I think that the “I told you so” comment is a little harsh. Indeed it is unfortunate that many were exposed to have woefully inadequate savings to offer much resiliance for being unable to work for months on end. I think it is unfair to implicitly blame families for being unprepared with adequate resources to withstand a pandemic where both wage earners are out of work. We have friends who both work in the airline business (a pilot and admin person at aircanada). Both are furloughed for who knows how long.

Where is the blame to China for ignoring all the warnings since the time of SARS of coronaviruses lurking in live animal markets? Where is the blame to their minimizing what was going on in December and January in Wuhan to the WHO? (Taiwan didn’t believe a word of what they were saying and put in social distancing from China… smart move). Somehow on your blog China gets the immunity card in all of this.

#154 Doug in London on 05.20.20 at 9:05 pm

Changes loom, including the doubling of required down payments for houses.
————————————————————
Why weren’t these changes made 10 years ago?

#155 Paul on 05.20.20 at 9:12 pm

#111 Trojan House on 05.20.20 at 5:59 pm
I just don’t see it happening. I’ve heard twice now, anecdotally, in my area that they can’t keep new homes on the shelves. Two developments sold out online, yes online, within a matter of minutes.

If there is a problem, the people buying these homes haven’t heard about it yet.
————————————————————————————————
Sold out in minutes?
They may be in for shock when they go to the bank for a mortgage

#156 HellYeah on 05.20.20 at 9:27 pm

Drunk and trying to read the comments without losing my mind because of the non-critical thinking skills of some posters.
Which made me wonder: what ever happened to Smoking Man and his *ahem* insightful *ahem* commentary?

#157 MF on 05.20.20 at 9:31 pm

17 Reality is stark on 05.20.20 at

Today’s post was too heavy on public sector unions and too light on socialism and family court.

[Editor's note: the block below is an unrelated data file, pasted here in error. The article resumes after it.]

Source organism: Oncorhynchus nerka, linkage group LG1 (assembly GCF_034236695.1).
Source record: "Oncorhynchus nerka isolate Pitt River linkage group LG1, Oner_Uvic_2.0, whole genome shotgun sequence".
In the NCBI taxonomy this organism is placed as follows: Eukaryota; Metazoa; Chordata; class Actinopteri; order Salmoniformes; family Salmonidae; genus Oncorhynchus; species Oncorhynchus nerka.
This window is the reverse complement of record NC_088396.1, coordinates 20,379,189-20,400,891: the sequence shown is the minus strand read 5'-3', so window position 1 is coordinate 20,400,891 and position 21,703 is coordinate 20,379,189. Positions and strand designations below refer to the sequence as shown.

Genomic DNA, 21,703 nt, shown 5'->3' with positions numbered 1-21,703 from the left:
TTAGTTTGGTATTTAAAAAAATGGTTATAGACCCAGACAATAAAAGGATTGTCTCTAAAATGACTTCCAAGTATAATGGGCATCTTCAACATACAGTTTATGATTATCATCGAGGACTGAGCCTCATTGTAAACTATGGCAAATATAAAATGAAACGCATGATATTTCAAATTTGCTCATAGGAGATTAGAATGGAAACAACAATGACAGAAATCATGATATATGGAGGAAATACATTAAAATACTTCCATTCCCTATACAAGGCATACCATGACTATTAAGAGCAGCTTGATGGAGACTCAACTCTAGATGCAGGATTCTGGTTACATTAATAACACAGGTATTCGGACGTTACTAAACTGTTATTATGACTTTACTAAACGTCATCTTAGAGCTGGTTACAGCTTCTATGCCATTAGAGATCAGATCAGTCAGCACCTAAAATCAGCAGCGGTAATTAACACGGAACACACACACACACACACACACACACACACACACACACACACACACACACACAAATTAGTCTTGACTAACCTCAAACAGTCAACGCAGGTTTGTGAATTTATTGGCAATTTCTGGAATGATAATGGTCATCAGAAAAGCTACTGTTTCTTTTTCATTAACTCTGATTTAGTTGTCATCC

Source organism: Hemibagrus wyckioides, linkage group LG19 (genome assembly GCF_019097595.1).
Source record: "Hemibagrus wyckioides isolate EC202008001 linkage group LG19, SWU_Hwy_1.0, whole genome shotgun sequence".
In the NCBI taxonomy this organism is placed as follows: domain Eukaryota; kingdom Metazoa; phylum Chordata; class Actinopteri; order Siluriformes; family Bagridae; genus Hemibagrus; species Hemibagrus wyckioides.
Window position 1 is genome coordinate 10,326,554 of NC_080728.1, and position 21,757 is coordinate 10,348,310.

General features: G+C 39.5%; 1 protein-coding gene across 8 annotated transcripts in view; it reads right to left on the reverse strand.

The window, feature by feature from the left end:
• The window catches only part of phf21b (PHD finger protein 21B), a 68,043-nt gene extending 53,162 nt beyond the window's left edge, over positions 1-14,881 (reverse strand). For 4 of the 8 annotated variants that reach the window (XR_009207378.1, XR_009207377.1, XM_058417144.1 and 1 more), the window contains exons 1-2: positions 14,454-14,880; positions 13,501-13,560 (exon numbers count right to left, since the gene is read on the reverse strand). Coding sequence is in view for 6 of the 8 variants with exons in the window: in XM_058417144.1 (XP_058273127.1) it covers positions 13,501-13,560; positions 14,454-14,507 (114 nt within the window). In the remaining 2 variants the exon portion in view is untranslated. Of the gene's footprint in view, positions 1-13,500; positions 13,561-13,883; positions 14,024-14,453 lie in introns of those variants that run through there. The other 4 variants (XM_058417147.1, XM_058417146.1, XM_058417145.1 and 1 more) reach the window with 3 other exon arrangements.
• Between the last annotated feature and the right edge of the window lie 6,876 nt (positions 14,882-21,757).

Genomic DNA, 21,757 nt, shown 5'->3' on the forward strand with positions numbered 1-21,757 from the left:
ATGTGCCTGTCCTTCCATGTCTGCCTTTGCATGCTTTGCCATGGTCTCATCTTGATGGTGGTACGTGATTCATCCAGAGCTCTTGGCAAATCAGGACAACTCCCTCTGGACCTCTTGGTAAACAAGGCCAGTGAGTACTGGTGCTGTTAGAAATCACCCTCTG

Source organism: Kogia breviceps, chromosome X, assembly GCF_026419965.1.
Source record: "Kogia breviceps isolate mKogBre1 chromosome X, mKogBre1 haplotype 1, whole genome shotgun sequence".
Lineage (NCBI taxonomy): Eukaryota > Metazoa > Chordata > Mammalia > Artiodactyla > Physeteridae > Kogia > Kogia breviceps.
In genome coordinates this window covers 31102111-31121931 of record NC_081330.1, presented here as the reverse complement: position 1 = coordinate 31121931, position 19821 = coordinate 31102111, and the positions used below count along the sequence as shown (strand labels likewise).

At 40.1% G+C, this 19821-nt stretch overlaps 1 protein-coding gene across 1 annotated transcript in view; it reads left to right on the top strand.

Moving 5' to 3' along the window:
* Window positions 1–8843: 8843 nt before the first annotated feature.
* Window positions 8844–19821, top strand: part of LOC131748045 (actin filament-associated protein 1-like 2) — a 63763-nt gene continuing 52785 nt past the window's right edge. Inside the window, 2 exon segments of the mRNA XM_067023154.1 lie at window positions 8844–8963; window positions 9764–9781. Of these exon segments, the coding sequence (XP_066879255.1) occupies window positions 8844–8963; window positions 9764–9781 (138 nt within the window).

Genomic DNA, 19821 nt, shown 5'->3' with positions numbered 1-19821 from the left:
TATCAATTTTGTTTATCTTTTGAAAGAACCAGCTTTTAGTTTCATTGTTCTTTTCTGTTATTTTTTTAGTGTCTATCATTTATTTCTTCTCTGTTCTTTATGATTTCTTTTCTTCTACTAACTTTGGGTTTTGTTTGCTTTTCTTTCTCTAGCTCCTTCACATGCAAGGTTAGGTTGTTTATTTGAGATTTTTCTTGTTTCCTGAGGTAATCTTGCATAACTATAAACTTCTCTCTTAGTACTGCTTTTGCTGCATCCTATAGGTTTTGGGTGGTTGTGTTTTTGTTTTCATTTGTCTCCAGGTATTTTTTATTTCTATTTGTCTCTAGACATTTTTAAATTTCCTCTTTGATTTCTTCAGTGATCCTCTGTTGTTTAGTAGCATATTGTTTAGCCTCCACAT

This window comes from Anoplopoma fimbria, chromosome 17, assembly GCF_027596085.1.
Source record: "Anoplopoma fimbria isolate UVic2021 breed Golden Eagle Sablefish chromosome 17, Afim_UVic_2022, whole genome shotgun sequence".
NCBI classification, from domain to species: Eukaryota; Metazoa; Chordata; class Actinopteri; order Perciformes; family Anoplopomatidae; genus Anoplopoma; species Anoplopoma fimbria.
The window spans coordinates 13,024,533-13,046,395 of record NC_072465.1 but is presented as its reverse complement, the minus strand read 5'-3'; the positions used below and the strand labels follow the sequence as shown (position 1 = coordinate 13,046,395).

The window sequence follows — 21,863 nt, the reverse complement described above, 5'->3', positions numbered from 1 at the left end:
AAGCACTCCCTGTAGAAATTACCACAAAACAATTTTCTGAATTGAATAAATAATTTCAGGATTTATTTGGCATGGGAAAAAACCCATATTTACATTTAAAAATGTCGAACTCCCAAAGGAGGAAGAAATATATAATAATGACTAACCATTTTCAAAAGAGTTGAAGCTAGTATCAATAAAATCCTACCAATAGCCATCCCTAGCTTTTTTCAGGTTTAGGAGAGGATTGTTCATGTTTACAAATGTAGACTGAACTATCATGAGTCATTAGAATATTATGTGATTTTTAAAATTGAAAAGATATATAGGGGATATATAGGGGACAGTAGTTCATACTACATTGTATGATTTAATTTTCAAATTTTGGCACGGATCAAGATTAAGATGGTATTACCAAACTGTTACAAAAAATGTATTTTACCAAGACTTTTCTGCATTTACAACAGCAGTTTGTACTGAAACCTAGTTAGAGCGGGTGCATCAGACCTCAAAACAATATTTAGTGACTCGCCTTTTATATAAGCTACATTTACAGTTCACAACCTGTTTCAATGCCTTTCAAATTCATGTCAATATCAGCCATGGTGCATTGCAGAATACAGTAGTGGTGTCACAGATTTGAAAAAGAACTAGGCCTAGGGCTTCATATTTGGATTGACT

It should be 33% equal parts.

MF

#158 MF on 05.20.20 at 9:32 pm

Great post today Garth.

A well deserved “I told you so”.

MF

#159 John in Mtl on 05.20.20 at 9:34 pm

@ #54 Faron on 05.20.20 at 2:39 pm

… “I’ve long been a quiet proponent of mandatory national service either military or civil. You get paid a livable wage, some needed work gets done and you’ve earned your place in the country.”

Three cheers for that; Instill duty, service, responsibility.

#160 Jane Hood on 05.20.20 at 9:35 pm

DELETED

#161 Trojan House on 05.20.20 at 9:35 pm

#155 Paul on 05.20.20 at 9:12 pm

Yes, for one of them, I was behind a lady in line at the Home Hardware. Turns out she was a sales rep for one of the builders. She had just come from the office where they did the sales online. She said the subdivision sold out in a matter of minutes. Don’t know if they were singles, towns, condos or a combination.

The other anecdote was from a friend who was looking and said one of the subdivisions he was looking at just sold out.

#162 TurnerNation on 05.20.20 at 9:43 pm

By early December most people will have stopped posting on social media their masks, about #quarantine.
Having spent what 250 days mainly solitarily confined away their friends, family, cultural events, spots, jobs – many with little to no income – now their only hope will be belief in a ‘Deadly 3rd Wave’ to hit in January.
I mean it has to, right??

(People are just going along with the Medical Theatre. Saw a fellow wearing nitrate gloves and smoking a cigarette. Worried about your lungs are ya buddy?)